December 5, 2008

Commentary:

A New Border Crossing for a New Mexico

By Vince Vasquez

Last month, a vital border roadway project received regulatory approval from the White House, opening the prospects for billions of dollars worth of new economic opportunity for San Diego’s business community. Whether Mexican entrepreneurs can capitalize from their strengthened market position is a critical question with bi-national consequences.

The receipt of the presidential permit for the proposed Otay Mesa East (OME) Port of Entry is a victory for the San Diego Chamber of Commerce and key elected officials in the region, who have worked tirelessly to advance the development of a third gateway at the world’s busiest border crossing. Connecting State Route 905 and the Tijuana-Tecate Toll Road, OME and an accompanying two-mile U.S. toll road will bring relief from commercial traffic and passenger waiting times where it’s needed most; over sixty million people cross the existing San Ysidro and Otay Mesa Ports of Entry each year. Reducing truck congestion with new public infrastructure will lower the shipping costs and improve the efficiencies in the product supply chain, moving goods in a faster and timelier fashion for consumers. Without new solutions, both sides of the border will continue to miss out from reaping greater economic benefits.

According to regional government officials, Baja California loses nearly 2 million trips a year due to border delays, and Mexican laborers spend over half a million hours each year in queues. On the American side, San Diego County loses more than 31,400 jobs each year due to border delays, mostly in the retail sector, where Latino workers are heavily concentrated. This figure is projected to more than double in size by 2014 if the status quo remains, underscoring the importance of moving the border initiative forward, especially given its own project timeline. An estimated four more years of preliminary work lies ahead before OME contractors can begin laying concrete and asphalt – needed now is an environmental review, design finalization, and the securing of hundreds of millions of dollars for construction before the new border crossing becomes a reality.

The San Diego Chamber of Commerce anticipates that once completed, OME will have an economic impact in S.D. County that exceeds $14 billion over the first ten years. Mexican imports of electronic equipment, machinery, as well as furniture and textiles will gain significantly from OME, but most of the manufacturers are foreign, and profits will be exported to the U.S. and Europe. This touches upon broader aspects of the U.S.-Mexico trade relationship that must be addressed in our regional dialogue.

Though NAFTA has created hundreds of billions of dollars worth of increased trade between the two nations, and maquiladoras have created one million jobs south of the border, they have not fostered the development of large-scale Mexican enterprises in the international marketplace. Mexico is the largest recipient of foreign direct investment in Latin America, but the nation is still heavily reliant on migrant remittances, industry monopolies and government-run enterprises for its economic backbone. Hamstrung by a relatively low-skilled, poorly educated workforce, and weaknesses in law enforcement and regulatory practices, Mexico has only just begun to cultivate entrepreneurship with global potential.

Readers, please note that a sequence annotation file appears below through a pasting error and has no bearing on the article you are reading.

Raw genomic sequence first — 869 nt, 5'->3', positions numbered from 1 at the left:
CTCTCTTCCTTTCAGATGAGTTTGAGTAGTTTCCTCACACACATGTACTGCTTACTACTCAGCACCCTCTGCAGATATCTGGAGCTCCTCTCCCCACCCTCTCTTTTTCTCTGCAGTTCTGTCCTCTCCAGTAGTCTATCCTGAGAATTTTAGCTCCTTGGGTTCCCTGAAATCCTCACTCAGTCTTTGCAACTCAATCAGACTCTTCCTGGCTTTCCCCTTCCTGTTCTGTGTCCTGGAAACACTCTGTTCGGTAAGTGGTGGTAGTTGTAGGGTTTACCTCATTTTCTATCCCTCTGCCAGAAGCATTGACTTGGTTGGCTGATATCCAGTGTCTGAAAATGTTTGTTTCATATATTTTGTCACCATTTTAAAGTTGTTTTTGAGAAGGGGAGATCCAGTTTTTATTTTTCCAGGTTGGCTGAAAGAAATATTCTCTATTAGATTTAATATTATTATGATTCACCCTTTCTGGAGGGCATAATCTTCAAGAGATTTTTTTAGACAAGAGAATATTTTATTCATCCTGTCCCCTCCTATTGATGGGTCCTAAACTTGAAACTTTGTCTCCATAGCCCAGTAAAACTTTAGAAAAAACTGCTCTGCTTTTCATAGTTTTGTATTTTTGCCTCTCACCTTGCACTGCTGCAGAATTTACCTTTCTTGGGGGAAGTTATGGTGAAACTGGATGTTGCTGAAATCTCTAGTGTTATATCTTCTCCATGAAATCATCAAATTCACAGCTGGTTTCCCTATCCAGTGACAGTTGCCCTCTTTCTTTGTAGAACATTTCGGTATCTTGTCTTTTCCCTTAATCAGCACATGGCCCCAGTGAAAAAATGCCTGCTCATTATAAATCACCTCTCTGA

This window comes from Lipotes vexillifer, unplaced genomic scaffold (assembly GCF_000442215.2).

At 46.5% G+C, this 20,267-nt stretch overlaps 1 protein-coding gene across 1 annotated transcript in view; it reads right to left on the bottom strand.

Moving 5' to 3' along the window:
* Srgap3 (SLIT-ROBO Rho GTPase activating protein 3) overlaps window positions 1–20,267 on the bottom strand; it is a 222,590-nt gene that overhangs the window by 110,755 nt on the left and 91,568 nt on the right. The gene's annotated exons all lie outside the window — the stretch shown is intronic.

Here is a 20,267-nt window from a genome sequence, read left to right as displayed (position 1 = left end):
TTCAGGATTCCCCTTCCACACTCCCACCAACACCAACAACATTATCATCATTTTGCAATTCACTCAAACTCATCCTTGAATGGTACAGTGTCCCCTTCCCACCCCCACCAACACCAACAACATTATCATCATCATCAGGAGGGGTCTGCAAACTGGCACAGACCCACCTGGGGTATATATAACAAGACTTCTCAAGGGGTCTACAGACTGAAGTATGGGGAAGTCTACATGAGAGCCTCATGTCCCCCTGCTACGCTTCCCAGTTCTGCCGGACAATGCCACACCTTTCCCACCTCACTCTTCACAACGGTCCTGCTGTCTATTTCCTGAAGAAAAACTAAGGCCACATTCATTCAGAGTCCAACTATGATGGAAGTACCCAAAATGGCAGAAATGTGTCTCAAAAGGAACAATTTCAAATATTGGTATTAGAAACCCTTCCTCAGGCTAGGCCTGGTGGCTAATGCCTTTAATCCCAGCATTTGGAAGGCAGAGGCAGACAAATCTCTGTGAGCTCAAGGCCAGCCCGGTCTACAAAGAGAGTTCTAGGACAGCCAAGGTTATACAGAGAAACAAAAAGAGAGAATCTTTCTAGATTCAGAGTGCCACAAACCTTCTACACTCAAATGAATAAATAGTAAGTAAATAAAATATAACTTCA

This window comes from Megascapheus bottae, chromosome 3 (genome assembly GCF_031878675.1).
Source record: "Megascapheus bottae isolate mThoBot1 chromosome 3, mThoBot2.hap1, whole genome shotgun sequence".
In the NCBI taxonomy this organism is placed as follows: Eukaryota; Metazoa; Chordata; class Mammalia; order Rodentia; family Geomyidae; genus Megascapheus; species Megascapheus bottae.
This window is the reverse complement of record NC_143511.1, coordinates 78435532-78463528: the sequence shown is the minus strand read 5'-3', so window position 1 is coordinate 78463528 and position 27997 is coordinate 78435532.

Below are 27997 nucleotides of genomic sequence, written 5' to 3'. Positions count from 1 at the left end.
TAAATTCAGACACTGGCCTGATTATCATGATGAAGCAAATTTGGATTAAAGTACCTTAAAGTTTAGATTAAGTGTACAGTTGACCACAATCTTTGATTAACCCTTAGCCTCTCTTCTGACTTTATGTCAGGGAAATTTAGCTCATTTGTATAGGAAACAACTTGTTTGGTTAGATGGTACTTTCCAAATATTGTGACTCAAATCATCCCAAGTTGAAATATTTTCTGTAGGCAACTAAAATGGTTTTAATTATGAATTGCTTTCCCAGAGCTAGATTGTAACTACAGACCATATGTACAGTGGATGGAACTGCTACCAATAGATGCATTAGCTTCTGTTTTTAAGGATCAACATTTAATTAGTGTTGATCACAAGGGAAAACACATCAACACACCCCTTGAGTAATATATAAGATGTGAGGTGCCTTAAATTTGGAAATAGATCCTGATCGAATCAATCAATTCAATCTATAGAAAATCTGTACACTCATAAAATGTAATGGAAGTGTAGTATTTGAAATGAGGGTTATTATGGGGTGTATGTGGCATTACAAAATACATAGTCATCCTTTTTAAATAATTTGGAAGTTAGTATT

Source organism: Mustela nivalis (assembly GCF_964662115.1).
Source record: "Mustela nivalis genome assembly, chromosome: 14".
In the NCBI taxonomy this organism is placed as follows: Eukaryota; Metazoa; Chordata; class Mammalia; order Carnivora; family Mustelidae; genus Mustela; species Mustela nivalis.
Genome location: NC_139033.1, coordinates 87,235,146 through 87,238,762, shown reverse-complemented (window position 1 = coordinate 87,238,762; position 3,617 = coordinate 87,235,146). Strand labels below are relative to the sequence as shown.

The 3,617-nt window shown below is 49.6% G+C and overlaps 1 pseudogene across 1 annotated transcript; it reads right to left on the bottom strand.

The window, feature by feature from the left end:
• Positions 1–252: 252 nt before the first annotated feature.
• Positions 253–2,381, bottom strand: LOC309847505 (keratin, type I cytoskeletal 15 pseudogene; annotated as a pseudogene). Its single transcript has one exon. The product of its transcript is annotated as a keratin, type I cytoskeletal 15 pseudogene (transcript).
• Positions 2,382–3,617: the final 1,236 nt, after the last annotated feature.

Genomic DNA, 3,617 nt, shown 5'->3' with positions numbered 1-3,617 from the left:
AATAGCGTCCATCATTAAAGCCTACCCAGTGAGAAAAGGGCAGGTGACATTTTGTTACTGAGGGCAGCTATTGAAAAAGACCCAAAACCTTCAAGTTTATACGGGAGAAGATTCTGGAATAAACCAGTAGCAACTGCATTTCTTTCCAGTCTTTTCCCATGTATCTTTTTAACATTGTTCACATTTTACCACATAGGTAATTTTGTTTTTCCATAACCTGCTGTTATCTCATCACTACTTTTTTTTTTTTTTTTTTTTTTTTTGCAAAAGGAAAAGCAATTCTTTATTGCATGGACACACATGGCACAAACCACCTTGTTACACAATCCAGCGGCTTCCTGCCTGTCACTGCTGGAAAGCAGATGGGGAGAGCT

Take for instance the Mastretta MXT, a stunning mid-size sports car that is set to launch in 2009. Though Mexico has been producing cars for more than 80 years, the MXT is the first commercial Mexican automobile to be designed and produced entirely in Mexico. More than national pride will be riding on the success or failure of the MXT. As company founder Daniel Mastretta acknowledged, “(we) want to make our country proud of the MXT and to show the world what we can do.” Only about 100 units are expected to reach the U.S. and other foreign markets in annual sales, but the perceptions of Mexican workmanship and ingenuity can be transformed with positive reviews, opening the doors to greater profits kept south of the border and the possibility for new business ventures in the United States.

This has already been seen with the recent success of D’Volada, a popular Mexican café franchise founded in Tijuana that branched out with new locations in Chula Vista last year, and has also opened shop in Los Angeles, serving Latino and non-Latino customers alike. Over time, the emergence of high quality Mexican goods and services with international and intergenerational appeal can increase tax revenues and create jobs for San Diego County. Change begins in small ways – but conditions have to improve to allow it to flourish.

National lawmakers must focus on reforming key regulatory hurdles, including strengthening the provisions and enforcement of intellectual property rights as well as the overall judicial system, which is notoriously unreliable. Extending the required years of mandatory public education to the level of other modernized nations will make a large improvement towards greater workforce development, and reducing the tax burden on businesses and individuals can boost private spending and investment. President Felipe Calderon must be aggressive in pursuing the steps necessary to foster mature, competitive Mexican businesses that can hold their own in the global marketplace.

The Otay Mesa East Port of Entry may be years away from starting construction, but the time to begin breaking ground on Mexican entrepreneurship is now.

Vince Vasquez is the senior policy analyst at the San Diego Institute for Policy Research.

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